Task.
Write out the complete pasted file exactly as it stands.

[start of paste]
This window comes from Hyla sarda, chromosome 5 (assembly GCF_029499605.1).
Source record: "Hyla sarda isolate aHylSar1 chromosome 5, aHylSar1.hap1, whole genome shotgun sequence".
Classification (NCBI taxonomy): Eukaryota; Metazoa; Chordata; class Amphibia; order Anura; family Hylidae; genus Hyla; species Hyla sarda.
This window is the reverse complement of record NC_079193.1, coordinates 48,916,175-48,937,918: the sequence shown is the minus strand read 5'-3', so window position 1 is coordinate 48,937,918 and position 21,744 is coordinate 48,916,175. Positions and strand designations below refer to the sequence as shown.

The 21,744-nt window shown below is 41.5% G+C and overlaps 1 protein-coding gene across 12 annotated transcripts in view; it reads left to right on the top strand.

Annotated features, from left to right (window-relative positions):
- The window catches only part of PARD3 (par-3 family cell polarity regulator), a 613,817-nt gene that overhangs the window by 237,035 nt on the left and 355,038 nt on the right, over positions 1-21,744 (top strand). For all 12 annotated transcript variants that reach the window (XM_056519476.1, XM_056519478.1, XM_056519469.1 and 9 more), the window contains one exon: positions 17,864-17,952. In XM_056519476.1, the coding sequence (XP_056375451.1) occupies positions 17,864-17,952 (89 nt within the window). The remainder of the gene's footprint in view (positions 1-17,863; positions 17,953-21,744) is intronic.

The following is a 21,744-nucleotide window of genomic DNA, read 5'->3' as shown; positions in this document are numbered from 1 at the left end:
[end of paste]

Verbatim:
This window comes from Hyla sarda, chromosome 5 (assembly GCF_029499605.1).
Source record: "Hyla sarda isolate aHylSar1 chromosome 5, aHylSar1.hap1, whole genome shotgun sequence".
Classification (NCBI taxonomy): Eukaryota; Metazoa; Chordata; class Amphibia; order Anura; family Hylidae; genus Hyla; species Hyla sarda.
This window is the reverse complement of record NC_079193.1, coordinates 48,916,175-48,937,918: the sequence shown is the minus strand read 5'-3', so window position 1 is coordinate 48,937,918 and position 21,744 is coordinate 48,916,175. Positions and strand designations below refer to the sequence as shown.

The 21,744-nt window shown below is 41.5% G+C and overlaps 1 protein-coding gene across 12 annotated transcripts in view; it reads left to right on the top strand.

Annotated features, from left to right (window-relative positions):
- The window catches only part of PARD3 (par-3 family cell polarity regulator), a 613,817-nt gene that overhangs the window by 237,035 nt on the left and 355,038 nt on the right, over positions 1-21,744 (top strand). For all 12 annotated transcript variants that reach the window (XM_056519476.1, XM_056519478.1, XM_056519469.1 and 9 more), the window contains one exon: positions 17,864-17,952. In XM_056519476.1, the coding sequence (XP_056375451.1) occupies positions 17,864-17,952 (89 nt within the window). The remainder of the gene's footprint in view (positions 1-17,863; positions 17,953-21,744) is intronic.

The following is a 21,744-nucleotide window of genomic DNA, read 5'->3' as shown; positions in this document are numbered from 1 at the left end: